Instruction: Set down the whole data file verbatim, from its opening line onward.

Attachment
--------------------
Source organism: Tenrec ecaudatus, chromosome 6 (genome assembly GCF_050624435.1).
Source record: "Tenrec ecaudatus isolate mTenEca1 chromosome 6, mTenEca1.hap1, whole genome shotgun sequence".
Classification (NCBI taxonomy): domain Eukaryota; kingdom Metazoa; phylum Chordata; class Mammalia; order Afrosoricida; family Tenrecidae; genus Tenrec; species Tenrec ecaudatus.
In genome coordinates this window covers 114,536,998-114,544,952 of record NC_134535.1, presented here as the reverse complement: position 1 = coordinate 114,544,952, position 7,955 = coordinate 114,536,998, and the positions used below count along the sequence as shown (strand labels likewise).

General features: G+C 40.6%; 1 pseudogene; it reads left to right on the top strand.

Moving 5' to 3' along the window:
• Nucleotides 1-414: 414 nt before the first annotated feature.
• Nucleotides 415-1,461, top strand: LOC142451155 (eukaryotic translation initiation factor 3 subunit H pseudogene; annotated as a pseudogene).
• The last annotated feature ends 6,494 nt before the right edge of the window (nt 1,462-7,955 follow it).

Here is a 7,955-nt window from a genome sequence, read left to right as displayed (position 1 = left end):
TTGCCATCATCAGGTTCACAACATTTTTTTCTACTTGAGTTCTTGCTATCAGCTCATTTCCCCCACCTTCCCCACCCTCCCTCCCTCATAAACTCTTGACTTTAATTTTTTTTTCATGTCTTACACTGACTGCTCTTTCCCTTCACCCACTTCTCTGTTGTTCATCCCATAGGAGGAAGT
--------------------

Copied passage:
Source organism: Tenrec ecaudatus, chromosome 6 (genome assembly GCF_050624435.1).
Source record: "Tenrec ecaudatus isolate mTenEca1 chromosome 6, mTenEca1.hap1, whole genome shotgun sequence".
Classification (NCBI taxonomy): domain Eukaryota; kingdom Metazoa; phylum Chordata; class Mammalia; order Afrosoricida; family Tenrecidae; genus Tenrec; species Tenrec ecaudatus.
In genome coordinates this window covers 114,536,998-114,544,952 of record NC_134535.1, presented here as the reverse complement: position 1 = coordinate 114,544,952, position 7,955 = coordinate 114,536,998, and the positions used below count along the sequence as shown (strand labels likewise).

General features: G+C 40.6%; 1 pseudogene; it reads left to right on the top strand.

Moving 5' to 3' along the window:
• Nucleotides 1-414: 414 nt before the first annotated feature.
• Nucleotides 415-1,461, top strand: LOC142451155 (eukaryotic translation initiation factor 3 subunit H pseudogene; annotated as a pseudogene).
• The last annotated feature ends 6,494 nt before the right edge of the window (nt 1,462-7,955 follow it).

Here is a 7,955-nt window from a genome sequence, read left to right as displayed (position 1 = left end):
TTGCCATCATCAGGTTCACAACATTTTTTTCTACTTGAGTTCTTGCTATCAGCTCATTTCCCCCACCTTCCCCACCCTCCCTCCCTCATAAACTCTTGACTTTAATTTTTTTTTCATGTCTTACACTGACTGCTCTTTCCCTTCACCCACTTCTCTGTTGTTCATCCCATAGGAGGAAGT